You have to choose between partial plunder, universal plunder, and no plunder at all. The law can pursue one of these three alternatives only.
Section 4 of 9
After exposing the issue of legitimacy of legislation, Frédéric Bastiat points at the culprit, namely plunder.
While defining plunder as the opposite of property, he shows how the development of plundering laws is at the source of the legitimacy issue and the social instability that they create. According to him, the issue with the French monarchy was that it was organising partial plunder whereby those in power use the legislation to their advantage at the cost of the people (which is still observed nowadays in numerous “emerging” countries which never fully emerge for this simple fact) while the problem he was facing then was that those who used to be out of power aspire to take it not in order to eliminate partial plunder but to replace it by universal plunder (which is at the source of a lot of issues nowadays, once they managed to implement it).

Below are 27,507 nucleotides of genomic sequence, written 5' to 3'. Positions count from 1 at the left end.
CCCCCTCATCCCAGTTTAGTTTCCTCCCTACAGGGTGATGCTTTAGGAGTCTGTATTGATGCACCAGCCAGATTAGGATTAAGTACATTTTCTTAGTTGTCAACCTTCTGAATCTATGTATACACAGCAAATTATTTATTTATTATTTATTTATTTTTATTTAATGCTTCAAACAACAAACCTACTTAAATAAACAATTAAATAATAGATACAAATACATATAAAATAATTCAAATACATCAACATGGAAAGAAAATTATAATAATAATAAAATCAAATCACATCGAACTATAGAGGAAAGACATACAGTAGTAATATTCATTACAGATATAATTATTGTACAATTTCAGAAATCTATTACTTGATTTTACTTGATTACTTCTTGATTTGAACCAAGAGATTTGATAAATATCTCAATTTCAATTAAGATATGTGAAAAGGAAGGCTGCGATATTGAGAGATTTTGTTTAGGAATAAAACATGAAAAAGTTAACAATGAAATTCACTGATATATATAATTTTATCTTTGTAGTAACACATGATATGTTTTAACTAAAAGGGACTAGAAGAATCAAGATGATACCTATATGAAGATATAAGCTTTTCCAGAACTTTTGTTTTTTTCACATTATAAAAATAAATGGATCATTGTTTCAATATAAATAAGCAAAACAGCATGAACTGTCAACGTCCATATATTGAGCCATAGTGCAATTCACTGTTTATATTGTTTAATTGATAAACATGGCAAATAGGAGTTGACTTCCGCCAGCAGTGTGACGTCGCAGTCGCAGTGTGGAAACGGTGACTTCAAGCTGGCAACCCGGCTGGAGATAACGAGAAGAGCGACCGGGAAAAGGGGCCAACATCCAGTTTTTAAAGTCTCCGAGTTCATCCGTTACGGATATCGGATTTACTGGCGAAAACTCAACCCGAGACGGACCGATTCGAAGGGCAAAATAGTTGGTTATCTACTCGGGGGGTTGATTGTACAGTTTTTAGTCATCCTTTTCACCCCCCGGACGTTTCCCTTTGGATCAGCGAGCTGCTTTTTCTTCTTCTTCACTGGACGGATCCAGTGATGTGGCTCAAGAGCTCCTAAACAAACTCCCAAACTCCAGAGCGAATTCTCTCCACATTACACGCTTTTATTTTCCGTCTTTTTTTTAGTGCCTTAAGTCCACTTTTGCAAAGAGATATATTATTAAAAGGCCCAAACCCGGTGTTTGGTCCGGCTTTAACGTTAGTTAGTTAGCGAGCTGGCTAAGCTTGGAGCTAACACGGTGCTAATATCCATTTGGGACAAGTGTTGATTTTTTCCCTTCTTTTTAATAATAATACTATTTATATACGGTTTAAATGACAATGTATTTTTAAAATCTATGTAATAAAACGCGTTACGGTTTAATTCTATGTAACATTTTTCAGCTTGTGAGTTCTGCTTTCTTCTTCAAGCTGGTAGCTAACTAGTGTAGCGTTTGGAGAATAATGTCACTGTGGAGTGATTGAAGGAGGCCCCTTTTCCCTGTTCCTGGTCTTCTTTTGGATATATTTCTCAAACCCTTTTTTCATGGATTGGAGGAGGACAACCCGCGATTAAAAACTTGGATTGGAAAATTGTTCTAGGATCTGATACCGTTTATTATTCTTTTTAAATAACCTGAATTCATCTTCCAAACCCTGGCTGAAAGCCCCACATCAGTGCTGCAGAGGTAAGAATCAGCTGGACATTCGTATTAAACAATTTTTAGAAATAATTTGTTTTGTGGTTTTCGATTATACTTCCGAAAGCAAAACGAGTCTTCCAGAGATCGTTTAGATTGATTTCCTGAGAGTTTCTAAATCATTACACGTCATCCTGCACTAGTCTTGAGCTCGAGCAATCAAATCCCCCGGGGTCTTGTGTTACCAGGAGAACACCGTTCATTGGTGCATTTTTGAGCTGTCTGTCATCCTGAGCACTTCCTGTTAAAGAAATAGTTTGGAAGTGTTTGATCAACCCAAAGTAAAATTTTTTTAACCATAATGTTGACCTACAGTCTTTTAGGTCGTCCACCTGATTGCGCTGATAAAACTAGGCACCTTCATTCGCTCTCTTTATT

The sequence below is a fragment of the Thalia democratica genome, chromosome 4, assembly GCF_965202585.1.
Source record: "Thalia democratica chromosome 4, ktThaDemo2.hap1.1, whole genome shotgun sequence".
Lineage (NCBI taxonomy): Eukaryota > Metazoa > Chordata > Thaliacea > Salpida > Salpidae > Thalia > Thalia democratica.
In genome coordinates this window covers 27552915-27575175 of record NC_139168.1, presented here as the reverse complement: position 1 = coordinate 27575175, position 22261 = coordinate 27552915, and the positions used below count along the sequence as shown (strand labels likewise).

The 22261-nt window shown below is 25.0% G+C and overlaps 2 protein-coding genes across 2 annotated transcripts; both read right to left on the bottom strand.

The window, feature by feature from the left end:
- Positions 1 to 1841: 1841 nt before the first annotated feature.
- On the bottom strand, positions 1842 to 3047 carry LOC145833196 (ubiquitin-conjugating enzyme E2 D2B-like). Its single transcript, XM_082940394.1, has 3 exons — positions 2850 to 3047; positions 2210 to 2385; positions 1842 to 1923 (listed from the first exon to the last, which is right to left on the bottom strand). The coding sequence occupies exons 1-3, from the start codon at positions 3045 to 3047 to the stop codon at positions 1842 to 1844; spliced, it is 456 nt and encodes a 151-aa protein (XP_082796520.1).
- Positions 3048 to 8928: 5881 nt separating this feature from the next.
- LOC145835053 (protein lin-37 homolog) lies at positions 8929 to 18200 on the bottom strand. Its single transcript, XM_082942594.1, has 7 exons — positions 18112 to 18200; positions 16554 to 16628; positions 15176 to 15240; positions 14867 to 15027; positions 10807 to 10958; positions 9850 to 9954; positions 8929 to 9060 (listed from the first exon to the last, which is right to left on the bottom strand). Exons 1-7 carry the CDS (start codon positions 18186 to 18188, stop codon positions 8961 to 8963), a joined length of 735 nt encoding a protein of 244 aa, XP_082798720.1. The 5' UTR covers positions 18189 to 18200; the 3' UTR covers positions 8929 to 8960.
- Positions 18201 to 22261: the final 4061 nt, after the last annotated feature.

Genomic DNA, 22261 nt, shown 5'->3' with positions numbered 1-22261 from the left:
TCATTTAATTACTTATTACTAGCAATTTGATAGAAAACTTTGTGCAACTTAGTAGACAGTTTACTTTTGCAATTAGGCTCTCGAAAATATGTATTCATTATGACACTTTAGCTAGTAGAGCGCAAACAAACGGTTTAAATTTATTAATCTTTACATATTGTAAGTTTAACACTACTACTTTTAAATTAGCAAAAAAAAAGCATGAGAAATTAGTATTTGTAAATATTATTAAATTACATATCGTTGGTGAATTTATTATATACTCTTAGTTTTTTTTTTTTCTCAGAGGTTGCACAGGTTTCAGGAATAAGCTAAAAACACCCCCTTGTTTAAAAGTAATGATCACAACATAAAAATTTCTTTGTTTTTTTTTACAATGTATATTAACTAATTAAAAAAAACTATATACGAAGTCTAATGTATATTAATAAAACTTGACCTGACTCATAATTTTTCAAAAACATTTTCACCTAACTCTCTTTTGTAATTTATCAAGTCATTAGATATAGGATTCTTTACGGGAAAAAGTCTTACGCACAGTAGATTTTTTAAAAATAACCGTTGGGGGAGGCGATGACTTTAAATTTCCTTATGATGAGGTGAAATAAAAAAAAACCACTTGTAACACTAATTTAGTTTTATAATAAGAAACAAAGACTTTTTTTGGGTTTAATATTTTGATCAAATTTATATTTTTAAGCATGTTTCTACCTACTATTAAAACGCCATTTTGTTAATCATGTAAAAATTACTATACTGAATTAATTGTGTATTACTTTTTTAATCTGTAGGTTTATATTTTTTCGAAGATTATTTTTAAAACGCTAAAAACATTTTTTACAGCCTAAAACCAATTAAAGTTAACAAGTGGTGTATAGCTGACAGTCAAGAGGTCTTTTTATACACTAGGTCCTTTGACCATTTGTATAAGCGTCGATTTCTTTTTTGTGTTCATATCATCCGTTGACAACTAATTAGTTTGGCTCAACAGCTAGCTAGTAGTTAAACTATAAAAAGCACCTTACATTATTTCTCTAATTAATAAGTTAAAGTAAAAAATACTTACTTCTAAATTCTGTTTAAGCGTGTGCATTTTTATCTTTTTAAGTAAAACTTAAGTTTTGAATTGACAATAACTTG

What liberalism aspires to is the absence of plunder, which implies that the scope of legislation be reduced drastically because it cannot do any good but only limit the wrongs despite the dreams of a lot of our contemporaries.
Other quotes from The Law:
Section 1 of 9 – Section 2 of 9 – Section 3 of 9 – Section 5 of 9 – Section 6 of 9 – Section 7 of 9 – Section 8 of 9 – Section 9 of 9